Monday 21 March 2022

Beneath the Waves by Melissa Addey


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Fictional Drama
80/81 AD

Emperor Titus wants a Naumachia, a water event including a mock sea battle and other features. After the first event, he is so pleased that he wants another the following year, on a grander scale, this one with deeper water and deadly aquatic creatures: eels, vipers, sharks and crocodiles. An ensemble of workers have to figure out how to waterproof the floor of the Amphitheatre; how to get water to the Amphitheatre and onto the floor of the arena, then how to drain it quickly. They also have to get ships (2/3 the size of a regular ship) into the water; get sea creatures from Ostia, and house them safely until showtime. And, really, there is no point in having man-eating creatures in the water unless there is something to eat. 
Fighting gladiators falling from the ships satisfy this need, but the author skims very lightly over this part.

Marcus, the manager of games and his assistant, Althea, face these Herculean tasks after having put on one hundred days of consecutive games, along with others recruited occasionally for their expertise. As well as working closely together, Althea and Marcus live in the same insula (apartment block) which has a popina (eating place) on a corner run by Cassia and her father. Various other occupants of the insula include a retired Vestal Virgin and a lively, energetic orphaned black boy who’s a sort of mascot.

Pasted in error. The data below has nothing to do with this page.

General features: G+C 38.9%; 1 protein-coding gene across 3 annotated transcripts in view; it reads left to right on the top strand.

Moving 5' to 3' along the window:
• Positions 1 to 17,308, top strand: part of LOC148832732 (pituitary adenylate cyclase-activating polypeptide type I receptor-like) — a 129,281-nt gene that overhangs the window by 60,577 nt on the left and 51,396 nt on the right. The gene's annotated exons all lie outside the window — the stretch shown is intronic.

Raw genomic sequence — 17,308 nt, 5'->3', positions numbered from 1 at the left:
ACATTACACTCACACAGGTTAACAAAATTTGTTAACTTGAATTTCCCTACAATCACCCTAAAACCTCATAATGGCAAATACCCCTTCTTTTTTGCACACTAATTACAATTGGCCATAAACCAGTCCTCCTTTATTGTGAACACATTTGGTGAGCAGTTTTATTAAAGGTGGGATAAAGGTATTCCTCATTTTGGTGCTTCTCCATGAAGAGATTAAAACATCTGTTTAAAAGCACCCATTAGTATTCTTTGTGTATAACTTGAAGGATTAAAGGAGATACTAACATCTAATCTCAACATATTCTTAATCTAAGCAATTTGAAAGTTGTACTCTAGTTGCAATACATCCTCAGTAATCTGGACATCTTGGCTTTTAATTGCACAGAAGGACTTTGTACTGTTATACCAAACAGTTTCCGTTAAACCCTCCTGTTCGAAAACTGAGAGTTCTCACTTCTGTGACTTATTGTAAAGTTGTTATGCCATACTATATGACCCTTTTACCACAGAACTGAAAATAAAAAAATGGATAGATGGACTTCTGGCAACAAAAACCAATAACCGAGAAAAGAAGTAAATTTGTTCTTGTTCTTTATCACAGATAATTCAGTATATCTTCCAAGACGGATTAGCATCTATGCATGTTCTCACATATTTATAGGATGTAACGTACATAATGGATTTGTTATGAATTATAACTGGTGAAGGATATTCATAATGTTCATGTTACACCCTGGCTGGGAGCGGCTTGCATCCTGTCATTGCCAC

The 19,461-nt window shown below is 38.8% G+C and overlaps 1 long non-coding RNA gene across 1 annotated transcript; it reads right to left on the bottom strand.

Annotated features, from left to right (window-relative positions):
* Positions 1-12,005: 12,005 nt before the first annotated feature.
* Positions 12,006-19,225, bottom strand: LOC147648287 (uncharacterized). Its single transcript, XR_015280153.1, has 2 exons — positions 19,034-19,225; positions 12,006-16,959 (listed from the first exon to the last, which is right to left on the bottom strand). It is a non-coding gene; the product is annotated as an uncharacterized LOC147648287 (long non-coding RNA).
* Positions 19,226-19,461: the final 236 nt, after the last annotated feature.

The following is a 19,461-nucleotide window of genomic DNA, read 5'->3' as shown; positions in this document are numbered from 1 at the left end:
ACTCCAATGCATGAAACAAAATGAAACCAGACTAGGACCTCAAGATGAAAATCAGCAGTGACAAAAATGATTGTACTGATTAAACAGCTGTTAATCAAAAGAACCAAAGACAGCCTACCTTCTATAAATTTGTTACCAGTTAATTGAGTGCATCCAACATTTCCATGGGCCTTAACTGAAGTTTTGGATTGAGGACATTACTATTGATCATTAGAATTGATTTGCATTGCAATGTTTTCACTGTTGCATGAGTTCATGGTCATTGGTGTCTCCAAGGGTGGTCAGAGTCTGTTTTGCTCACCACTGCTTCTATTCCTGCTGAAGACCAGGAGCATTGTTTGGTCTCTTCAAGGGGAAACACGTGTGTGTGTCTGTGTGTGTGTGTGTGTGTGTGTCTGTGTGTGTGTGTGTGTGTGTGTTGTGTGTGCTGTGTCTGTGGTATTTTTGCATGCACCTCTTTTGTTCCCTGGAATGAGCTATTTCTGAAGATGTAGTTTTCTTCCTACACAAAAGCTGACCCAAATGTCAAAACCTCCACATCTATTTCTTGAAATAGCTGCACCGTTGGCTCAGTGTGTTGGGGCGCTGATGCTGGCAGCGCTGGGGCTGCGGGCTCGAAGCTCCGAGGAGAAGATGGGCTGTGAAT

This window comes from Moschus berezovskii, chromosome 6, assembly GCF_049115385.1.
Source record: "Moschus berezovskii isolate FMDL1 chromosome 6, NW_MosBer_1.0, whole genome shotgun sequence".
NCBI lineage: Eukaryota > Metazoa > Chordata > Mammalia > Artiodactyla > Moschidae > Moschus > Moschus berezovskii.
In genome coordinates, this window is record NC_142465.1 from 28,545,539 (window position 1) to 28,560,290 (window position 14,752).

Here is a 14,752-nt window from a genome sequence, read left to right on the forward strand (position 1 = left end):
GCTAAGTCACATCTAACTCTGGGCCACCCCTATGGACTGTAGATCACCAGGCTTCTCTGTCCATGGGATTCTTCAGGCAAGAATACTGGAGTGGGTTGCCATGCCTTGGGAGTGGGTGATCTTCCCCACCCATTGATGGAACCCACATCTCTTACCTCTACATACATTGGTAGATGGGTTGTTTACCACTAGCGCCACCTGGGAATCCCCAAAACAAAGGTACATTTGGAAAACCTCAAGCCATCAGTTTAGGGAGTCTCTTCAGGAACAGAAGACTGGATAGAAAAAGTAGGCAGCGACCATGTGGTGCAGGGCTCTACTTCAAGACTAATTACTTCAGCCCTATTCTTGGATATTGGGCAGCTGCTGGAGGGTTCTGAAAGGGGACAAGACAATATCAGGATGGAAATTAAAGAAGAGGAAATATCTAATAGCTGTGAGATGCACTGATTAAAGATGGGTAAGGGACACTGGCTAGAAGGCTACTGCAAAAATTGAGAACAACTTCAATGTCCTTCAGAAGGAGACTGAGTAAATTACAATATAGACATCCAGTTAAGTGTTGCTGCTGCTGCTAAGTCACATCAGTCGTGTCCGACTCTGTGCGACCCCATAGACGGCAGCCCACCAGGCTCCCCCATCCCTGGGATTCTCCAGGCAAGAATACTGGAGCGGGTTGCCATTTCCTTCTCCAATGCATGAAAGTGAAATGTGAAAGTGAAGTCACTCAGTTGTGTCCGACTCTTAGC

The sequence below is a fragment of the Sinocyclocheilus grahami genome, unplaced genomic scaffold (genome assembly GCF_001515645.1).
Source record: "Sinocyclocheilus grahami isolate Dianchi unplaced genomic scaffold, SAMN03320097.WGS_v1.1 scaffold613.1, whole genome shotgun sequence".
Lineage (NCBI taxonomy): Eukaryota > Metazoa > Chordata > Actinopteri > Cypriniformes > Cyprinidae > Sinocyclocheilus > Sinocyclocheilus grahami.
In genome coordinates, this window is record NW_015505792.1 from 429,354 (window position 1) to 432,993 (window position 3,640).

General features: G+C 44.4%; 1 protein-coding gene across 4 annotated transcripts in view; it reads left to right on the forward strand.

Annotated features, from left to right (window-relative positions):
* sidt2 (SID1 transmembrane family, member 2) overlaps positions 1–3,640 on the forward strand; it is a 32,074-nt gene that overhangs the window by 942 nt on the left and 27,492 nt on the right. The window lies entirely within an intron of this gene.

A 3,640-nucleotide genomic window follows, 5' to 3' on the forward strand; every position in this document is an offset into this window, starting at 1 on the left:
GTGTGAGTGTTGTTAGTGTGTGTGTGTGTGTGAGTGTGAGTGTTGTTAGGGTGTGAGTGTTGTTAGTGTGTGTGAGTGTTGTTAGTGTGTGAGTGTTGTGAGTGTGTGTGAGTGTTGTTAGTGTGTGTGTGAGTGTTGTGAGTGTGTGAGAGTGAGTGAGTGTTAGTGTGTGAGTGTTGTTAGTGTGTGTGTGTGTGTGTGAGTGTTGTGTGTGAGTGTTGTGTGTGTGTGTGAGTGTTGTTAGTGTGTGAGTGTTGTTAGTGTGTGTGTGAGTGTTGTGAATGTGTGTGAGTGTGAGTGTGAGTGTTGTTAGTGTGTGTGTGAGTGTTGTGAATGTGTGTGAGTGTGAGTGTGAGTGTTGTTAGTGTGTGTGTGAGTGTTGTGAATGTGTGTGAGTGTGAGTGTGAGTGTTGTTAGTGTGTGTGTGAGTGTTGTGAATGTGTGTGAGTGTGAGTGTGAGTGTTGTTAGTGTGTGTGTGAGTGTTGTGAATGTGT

One night, Althea barely escapes being raped. The next day, she realises her attacker is a cousin of Cassia’s come for a visit. She faces a moral dilemma. Should she tell Cassia or just hope the cousin will go home? Delay only makes things worse because it is soon apparent that the cousin has his eye on the popina through marriage to Cassia. Althea tells no one and lives in fear. She copes with her secret and the burdens of her job with the support of friends. This is only one of several sub-plots.

Three things I particularly liked about this book: the narrative takes a simple, unadorned style, in keeping with the characters; likewise the dialogue is simple, even when explaining technically complicated things relating to the Naumachia, and skips along naturally without ever seeming forced. The third is the supportive and loving community of the insula, which add a few heart-warming moments to the drama.

Anyone who reads this book would be forgiven for wondering how the author found information on something as arcane as Naumachia, which apparently only happened twice. It is explained in the Afterword, but I can’t begin to imagine the difficulty the author must have had tracking down resources on the subject. Kudos for that.

It is the second in a series. The first deals with the destruction of Pompeii – a must read for me. Highly recommended.

Reviewed for Discovering Diamonds 

© Susan Appleyard
 e-version reviewed

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